This Saturday’s All-Ireland Senior Camogie Semi-final between Kilkenny and Galway could be a game for the ages.
Semple Stadium, Thurles, plays host to a double-header of camogie action on Saturday evening with Kilkenny and Galway out first at 5.30pm. They’ll be followed by the meeting of Cork and Tipperary at 7.15pm.
We’ll have live coverage of the game on air, online and in app with thanks to Lorimat Jewellers, Kilkenny.
Not the easiest road for Galway
It can’t have been easy for Cathal Murray to take over the reins as manager of Galway at the conclusion of the League when the players sought a change despite reaching the Semi-Final and Tony O’Donovan departed after just four months in the hot seat.
Murray came in with a strong reputation as a player and in management with his club Sarsfields and Galway U21s, and brought highly-rated coach Conor Dolan and former players Caroline Murray and Orla Kilkenny with him. Since then, they have lost only one game in competitive action, and garnered silverware in the form of the Interprovincial Competition when representing Connacht.
That defeat was notable though, as it came in the last Group 1 tie at the hands of Kilkenny. Both sides were already qualified and while a direct route to the Semi-Finals was on offer, it was the opportunity to lay down a real marker this time that would have been Galway’s motivation.
They looked dangerous early on but struggled to find a way around Anne Dalton, who has perfected the sweeper’s role for Kilkenny. As the game wore on, the Cats exerted greater control and the Maroons’ boss said afterwards that he felt his charges had thrown in the towel in the closing quarter as they fell to a seven-point defeat at Nowlan Park.
Galway had shown glimpses of what they were capable of but this is what frustrates them and their supporters – an inability to perform to a high level as consistently as they should with the talent that is at their disposal.
A win over Dublin
To that end, the 16-point Quarter-Final win over Dublin at Páirc Uí Chaoimh was interesting. Some criticised the Tribeswomen for their failure to score a goal but raising green flags has never really been an issue for them, although the loss of full-forward Niamh Hanniffy for the rest of the campaign with a knee ligament injury is a blow in this regard.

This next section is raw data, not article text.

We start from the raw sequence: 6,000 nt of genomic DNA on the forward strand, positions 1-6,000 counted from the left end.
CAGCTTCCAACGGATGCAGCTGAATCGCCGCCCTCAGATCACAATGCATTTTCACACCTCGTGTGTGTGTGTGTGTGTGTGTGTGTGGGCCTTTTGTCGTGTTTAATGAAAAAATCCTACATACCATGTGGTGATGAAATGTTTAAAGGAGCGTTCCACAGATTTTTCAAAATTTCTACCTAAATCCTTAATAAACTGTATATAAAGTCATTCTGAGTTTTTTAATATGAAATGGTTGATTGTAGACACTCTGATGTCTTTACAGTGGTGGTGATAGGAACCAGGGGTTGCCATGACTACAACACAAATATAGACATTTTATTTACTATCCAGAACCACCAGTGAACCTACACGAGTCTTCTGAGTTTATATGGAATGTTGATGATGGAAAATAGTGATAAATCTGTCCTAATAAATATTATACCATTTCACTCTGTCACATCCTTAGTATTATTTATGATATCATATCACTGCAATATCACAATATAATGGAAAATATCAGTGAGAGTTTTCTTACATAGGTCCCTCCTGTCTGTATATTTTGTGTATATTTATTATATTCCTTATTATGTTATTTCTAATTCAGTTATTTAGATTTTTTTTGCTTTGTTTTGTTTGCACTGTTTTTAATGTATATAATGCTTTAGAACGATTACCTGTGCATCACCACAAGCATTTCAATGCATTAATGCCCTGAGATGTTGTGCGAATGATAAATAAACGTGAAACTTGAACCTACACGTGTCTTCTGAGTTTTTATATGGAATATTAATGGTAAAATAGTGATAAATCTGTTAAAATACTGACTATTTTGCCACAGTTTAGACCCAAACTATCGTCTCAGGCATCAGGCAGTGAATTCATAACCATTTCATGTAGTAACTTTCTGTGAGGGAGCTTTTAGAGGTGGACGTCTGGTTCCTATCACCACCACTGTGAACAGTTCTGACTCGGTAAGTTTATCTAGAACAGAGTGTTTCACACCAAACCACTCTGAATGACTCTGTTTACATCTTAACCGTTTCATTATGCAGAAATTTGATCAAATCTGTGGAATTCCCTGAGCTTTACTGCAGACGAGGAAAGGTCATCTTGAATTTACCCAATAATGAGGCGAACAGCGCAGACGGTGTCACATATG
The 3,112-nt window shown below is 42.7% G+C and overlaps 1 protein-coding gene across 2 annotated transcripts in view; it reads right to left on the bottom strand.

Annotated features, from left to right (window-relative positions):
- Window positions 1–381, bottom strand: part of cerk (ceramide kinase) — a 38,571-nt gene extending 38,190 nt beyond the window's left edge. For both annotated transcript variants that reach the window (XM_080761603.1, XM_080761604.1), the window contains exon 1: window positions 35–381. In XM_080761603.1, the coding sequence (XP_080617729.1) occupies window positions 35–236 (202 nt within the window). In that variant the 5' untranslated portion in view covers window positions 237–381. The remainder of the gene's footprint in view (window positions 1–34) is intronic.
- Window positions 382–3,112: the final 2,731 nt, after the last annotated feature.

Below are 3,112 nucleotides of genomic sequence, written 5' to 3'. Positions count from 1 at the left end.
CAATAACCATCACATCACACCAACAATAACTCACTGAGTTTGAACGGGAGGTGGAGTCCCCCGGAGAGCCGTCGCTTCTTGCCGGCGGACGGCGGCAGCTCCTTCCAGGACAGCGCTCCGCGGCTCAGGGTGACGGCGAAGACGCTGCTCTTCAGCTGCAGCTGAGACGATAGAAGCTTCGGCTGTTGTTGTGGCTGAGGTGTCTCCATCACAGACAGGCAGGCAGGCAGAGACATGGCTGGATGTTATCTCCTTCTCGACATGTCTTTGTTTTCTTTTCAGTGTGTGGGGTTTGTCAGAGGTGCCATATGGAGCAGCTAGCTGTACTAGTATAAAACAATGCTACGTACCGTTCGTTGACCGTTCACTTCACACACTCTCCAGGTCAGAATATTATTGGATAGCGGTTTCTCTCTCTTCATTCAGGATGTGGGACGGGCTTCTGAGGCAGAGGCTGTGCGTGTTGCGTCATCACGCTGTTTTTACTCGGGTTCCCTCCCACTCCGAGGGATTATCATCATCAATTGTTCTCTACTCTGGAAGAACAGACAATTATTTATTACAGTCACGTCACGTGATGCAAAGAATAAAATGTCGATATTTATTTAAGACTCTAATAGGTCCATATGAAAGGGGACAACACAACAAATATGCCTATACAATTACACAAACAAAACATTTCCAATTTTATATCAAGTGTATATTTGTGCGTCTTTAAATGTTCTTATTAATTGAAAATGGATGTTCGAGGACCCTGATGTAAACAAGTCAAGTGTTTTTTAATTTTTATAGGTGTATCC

Galway were extremely professional against the Dubs however. They responded to the absence of space closer to the opposition posts by taking their scores from further afield and 20 points was an excellent return.
Particularly heart-warming for the management would have been the form of the two Niamhs, Kilkenny and McGrath, while Aoife Donohue was unmarkable on occasions and Catríona Cormican also prospered. Three of the subs got on the scoresheet too.
Meanwhile, Sarah Dervan excelled at full-back, as Dublin looked to isolate her with Mairi Moynihan. The Galway captain dominated the air and the ground, and had excellent support form Tara Kenny and Heather Cooney, the latter relishing the new role of centre-back.
There appear to be few weaknesses, if any, in the Kilkenny team. Indeed Ann Downey has created real depth and competition for places over the last few seasons, even since overseeing the long-awaited All-Ireland success of 2016.
Last year, 17-year-old Danielle Morrissey established herself in the first 15 and indeed, was entrusted with free-taking responsibilities. This year, fellow Minor Aoife Doyle has flourished. In the meantime, Edwina Keane, Kelly Ann Doyle and Niamh Deely are all available once more after missing last year with cruciate knee ligament injuries.
Then you have the likes of Denise Gaule, Katie Power, the Farrell sisters (captain Shelly, Anna and Meighan), Miriam Walsh, and the phenomenal Dalton, Claire Phelan, Collette Dormer and Davina Tobin in defence.
The loss of their All-Ireland title to Julia White’s injury-time point for Cork last year had to hurt but they dusted themselves off and bagged a third League crown in succession, getting the better of their old rivals in the Final on home turf.
That game will long be remembered for the magnificence of the Noresiders in the opening 18 minutes, when they established a 0-10 to 0-1 lead. In the end, they only held on by a point but they have illustrated their ability to take lessons on board continuously in the past four years.
If Galway perform to their potential, this could be a game for the ages. If not, Kilkenny will be expected to advance.
Words: Daragh Ó Conchúir